It may seem complicated at first glance, but in reality it is not.
45 mm (or other value, e.g. 32mm, 53mm, 70mm) – membrane size
In theory, a larger membrane = better sound quality. In practice … there are many complications. The membranes set the air in motion. Hence, a larger membrane can move larger amounts of air, which offers stronger, more powerful bass. Does this mean that you need a large membrane? No, because there are plenty of other very important aspects. The key materials are (plastic, graphene, etc.) about which manufacturers rarely report, as well as tuning headphones. For most people, it is probably the last aspect that will be the most important when choosing headphones, but more on that in a moment.
Is a very important and personal aspect of headphones. It is this that causes the face (banana) to be painted while using one of the headphones, while the "meh" and the image of disgust on others. Just like tuning musical instruments, so are tuning headphones to achieve the desired sound. Some prefer headphones with strong bass and "colored" vocals or the sound of instruments (e.g. Sony XB900N headphones, or very popular 1000mx3), and others will reach for headphones with a more natural, balanced tuning (for example Audio-Technica ATH SR50BT), which for many people may seem flat. Tuning has its pros and cons. Flat tuning allows you to hear more details, flavors and nuances, while low-frequency headphones can strongly emphasize the bass, thereby drowning out the rest of the sounds. A very popular tuning type is the "V" tuning, in which the bass and treble are slightly raised in terms of midrange (vocals, instruments).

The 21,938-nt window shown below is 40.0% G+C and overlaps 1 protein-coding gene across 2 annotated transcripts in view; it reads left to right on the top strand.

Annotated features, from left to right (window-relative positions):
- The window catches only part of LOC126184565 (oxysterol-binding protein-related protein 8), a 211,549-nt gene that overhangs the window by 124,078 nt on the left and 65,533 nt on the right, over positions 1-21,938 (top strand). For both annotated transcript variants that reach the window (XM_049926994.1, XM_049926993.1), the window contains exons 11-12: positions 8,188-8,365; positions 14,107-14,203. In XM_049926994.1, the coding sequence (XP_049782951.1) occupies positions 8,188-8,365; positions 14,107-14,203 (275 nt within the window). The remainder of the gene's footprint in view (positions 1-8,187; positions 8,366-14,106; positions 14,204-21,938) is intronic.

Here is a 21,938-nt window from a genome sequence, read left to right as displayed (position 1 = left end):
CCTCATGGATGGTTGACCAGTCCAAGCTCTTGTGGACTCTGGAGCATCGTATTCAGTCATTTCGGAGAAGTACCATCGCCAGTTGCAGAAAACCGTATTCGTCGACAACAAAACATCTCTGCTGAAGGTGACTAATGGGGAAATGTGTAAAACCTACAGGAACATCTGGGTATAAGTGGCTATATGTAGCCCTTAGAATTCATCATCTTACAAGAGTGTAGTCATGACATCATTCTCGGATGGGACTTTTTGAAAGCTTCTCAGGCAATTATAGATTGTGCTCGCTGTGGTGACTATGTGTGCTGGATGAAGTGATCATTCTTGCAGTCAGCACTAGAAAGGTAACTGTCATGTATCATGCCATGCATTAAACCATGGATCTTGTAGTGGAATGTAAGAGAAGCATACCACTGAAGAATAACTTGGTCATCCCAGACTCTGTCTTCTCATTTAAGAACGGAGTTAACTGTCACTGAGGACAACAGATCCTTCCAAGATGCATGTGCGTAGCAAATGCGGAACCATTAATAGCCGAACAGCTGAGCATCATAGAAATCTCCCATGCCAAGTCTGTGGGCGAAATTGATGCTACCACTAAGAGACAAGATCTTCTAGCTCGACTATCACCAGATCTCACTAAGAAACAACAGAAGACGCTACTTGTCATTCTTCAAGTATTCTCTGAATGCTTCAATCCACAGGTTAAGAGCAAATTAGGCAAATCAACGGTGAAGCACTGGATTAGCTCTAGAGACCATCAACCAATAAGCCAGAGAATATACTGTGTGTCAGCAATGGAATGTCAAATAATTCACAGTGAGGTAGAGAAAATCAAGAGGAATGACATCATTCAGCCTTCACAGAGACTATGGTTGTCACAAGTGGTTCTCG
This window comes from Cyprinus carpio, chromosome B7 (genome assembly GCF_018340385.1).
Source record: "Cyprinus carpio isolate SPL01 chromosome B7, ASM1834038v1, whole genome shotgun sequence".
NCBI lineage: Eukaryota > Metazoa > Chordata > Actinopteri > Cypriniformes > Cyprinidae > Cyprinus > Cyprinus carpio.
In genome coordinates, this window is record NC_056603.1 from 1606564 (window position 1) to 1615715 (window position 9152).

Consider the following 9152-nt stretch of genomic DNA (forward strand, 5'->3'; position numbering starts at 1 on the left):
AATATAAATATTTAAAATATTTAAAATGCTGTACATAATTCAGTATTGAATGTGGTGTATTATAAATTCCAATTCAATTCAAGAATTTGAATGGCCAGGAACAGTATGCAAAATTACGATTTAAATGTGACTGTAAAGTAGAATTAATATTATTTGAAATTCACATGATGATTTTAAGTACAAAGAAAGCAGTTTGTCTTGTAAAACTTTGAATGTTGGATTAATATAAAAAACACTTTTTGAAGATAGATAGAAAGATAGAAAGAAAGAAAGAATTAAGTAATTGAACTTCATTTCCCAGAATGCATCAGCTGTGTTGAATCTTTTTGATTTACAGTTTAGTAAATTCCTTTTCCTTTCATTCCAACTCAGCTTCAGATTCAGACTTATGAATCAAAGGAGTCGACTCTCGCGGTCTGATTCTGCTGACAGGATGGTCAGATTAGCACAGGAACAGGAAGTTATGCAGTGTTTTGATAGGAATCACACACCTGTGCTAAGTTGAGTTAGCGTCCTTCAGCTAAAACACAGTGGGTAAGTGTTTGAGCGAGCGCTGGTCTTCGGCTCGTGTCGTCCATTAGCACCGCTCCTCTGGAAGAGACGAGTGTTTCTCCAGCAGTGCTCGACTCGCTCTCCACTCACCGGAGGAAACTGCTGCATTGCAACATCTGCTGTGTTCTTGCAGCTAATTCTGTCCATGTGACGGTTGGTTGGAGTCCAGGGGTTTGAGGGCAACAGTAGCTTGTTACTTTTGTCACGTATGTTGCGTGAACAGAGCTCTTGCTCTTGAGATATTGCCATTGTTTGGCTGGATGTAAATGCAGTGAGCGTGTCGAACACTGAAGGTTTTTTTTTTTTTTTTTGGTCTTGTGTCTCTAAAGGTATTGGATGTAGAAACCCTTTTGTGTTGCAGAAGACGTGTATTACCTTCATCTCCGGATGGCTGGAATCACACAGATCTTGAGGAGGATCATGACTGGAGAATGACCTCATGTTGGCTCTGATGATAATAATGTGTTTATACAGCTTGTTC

NC / ANC
- NC is "noise canceling," or noise reduction. The "NC" designation usually indicates that the headphones have a sealed design that provides moderate isolation of ambient sounds. Such isolation will not fully suppress the sound of a streetcar or car passing by, but will reduce it so that it disturbs us less.
- ANC – it is an active noise reduction which, apart from the sealed construction, is equipped with a set of microphones. These microphones listen for what is happening around and try to create a sound that will drown out those sounds. So, ANC headphones constantly produce sound that is supposed to drown out the sounds around us, e.g. conversation, radio, etc.
Very simple topic. Newer = better. End. We move on.
Well, at least you would like to write. Unfortunately, the case is different. Many people do not know this, and the manufacturers do not inform, but BT 5.0 and 5.1 focus primarily on Bluetooth LE (Low Energy). What the hell is this? Energy-saving BT version for the Internet of Things. It is not used for audio transmission.
For headphones, BT 5.1 may be useful because it allows you to enter the location of the headphones (this does not bother manufacturers who can offer this type of solution also in headphones using older Bluetooth versions). As a result, all promises of super-fast music transmission and 120m coverage can be inserted between pages. First is the choice. Either a faster transfer or a better range, but, as I said, it doesn't really translate into music. That's why you shouldn't be afraid of headphones with BT 4.0, because the loss compared to those with BT 5.0 is … almost zero3.
The codec is the tool responsible for processing the audio signal in accordance with specific requirements and criteria. The most popular codecs are: